Well, as my late godmother's mother used to say, "First, you wash down as far as possible, then you wash up as far as possible, then you wash possible."

Really, though, I think that what Broomstick said is likely the case. If you've ever been to a third world country, you will notice the folks that live there usually have different standards of hygiene than the ones found in developed parts of the world. Theirs is probably closer to that of our ancestors.

Fear Itself
12-28-2007, 05:07 PM
When desperately short of water in hot conditions you might even be willing to drink what was left.Under those conditions, there would be no washing at all. You won't die of stink as fast as you would of thirst.

Mr. Moto
01-02-2008, 03:48 PM
Under those conditions, there would be no washing at all. You won't die of stink as fast as you would of thirst.

A close family friend was a destroyer sailor in WWII. Those guys would take some of the alcohol out of the torpedoes, soak a washcloth, and clean themselves that way.

I had to sail with the Venezuelan navy a few years back, and they had no working evaporators on the frigate we were on. I made do with baby wipes. Not as good a sea story as draining a torpedo, but probably safer.

JR Brown
01-04-2008, 06:56 PM
Apparently pre-indoor plumbing, guest rooms and maybe all bedrooms of well-to-do households were provided with a ewer and basin for grooming purposes. At least, I've read dozens of scenes of some maid hauling ewers of water up to said bedrooms.

What I've never read is how exactly the ablutions were performed.

As in, presumably you pour some of the water into the basin and wash out of that, as you would a sink nowadays. But, do you use soap? If so, how do you rinse, with your basin full of soapy water? Is there a third part of the set, some sort of waste water catcher, that you dump the soapy water into, so you can refill with more water from the ewer and rinse? Or...I dunno, do you heave the soapy water out a window? Surely not?

Of course, never once have I heard mention of soap in one of those scenes (like: "There's a bar on soap on the stand if you forgot to pack your own," said the maid) so maybe you weren't supposed to use soap at all?

Similarly, no mention of sponge or washcloth or rag or whatever. Did you just use your hands? Maybe you washed your hands, splashed water in your face, and called it quits?

But....physiology hasn't changed that much. This was back before Secret and Sure and all their ilk. If you weren't taking daily baths, I'd assume you'd at least want to cut down the odor from pits and crotch. So you'd absolutely need some sort of washing implement.

If so, what did you do with them after use? Absolutely you couldn't hang a wet wash cloth over wood furniture. And no plastic...was there maybe a metal rack or some hooks or something?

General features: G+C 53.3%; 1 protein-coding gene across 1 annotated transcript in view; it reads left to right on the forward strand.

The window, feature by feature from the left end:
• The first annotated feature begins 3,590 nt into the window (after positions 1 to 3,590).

Finally, what happened afterwards. I mean, there's a basin full of 'used' water, soapy or not, and the ewer, maybe partially full. Did the maids have to dump the water from the open basin back into the relatively narrow ewer to haul it away? Or somehow juggle both the basin and ewer with sloshable water in them?

Why don't historical books include the really useful information like this? I might accidentally fall through a time warp and end up the heroine of a Regency Romance. I can handle all the extra silverware at a formal dinner, but I fear humilating myself when faced with the task of cleaning up. :(

There are Victorian catalogs offering washstands with a holder on the bottom for the "slops jar", where the dirty water goes. Otherwise you could pour it back into the cans the maid used to bring the water up in the first place, or if you didn't use much, into the "guzunder" (chamber pot), as people here have mentioned.

Yes, there would usually be a bar of soap somewhere nearby. You could get china sets with a soapdish and other accessories to match the ewer and basin. Towels typically hung on a bar on the side of the washstand, or on a freestanding towelrack. Wet sponges went into a dish, or a waterproof bag (my period magazines are full of instructions for making these), or just sat in the basin when not in use (washcloths don't seem to have been all that common, although you could dip the corner of a towel into the water if you needed to). Any leftover clean water stays in the ewer for later use.

Here's a picture of a pretty basic setup with a ewer and basin, a matching soapdish and tumbler (I think...) on the bottom shelf, and towels (but no slops jar in evidence):
http://www.uiowa.edu/~oldcap/tour/artifacts/gov_washstand.html

Several pages of washstands from 1855 (page 301 on; figure 445 has a slops jar inside the cabinet section under the basin):
http://books.google.com/books?id=f5oDAAAAYAAJ

Basic procedure:

Pour clean water into basin
Splash face with water, wet sponge (if using one)
Dip soap into water, lather
Rub soap and/or lather and/or soapy sponge onto required parts
Rinse with water in basin (which will get progressively murkier as you go along)
Dry off
Pour dirty water into slops jar


For an actual bath, there's pretty much the same setup on a larger scale; the tub (not necessarily large enough to lie in) would be hauled from the attic or storeroom into your bedroom and filled one can at a time, and after you've splashed around to your satisfaction it would be emptied the same way, dried off, and hauled away again. Several sources recommend having a large piece of oilcloth to put under the tub to protect the carpet from stray water.

I once read a fun book which covered all of this kind of stuff, which was either An irreverent and almost complete social history of the bathroom by Frank Muir, or Clean and decent by Lawrence Wright, can't remember which.

JRB

StarvingButStrong
01-04-2008, 10:48 PM
There are Victorian catalogs offering washstands with a holder on the bottom for the "slops jar",

{big snip}

I once read a fun book which covered all of this kind of stuff, which was either An irreverent and almost complete social history of the bathroom by Frank Muir, or Clean and decent by Lawrence Wright, can't remember which.

JRB


Ah, wonderful! Just exactly the info I wanted to know. I will chase down the book(s), to see what other revelations they might hold.

Thanks!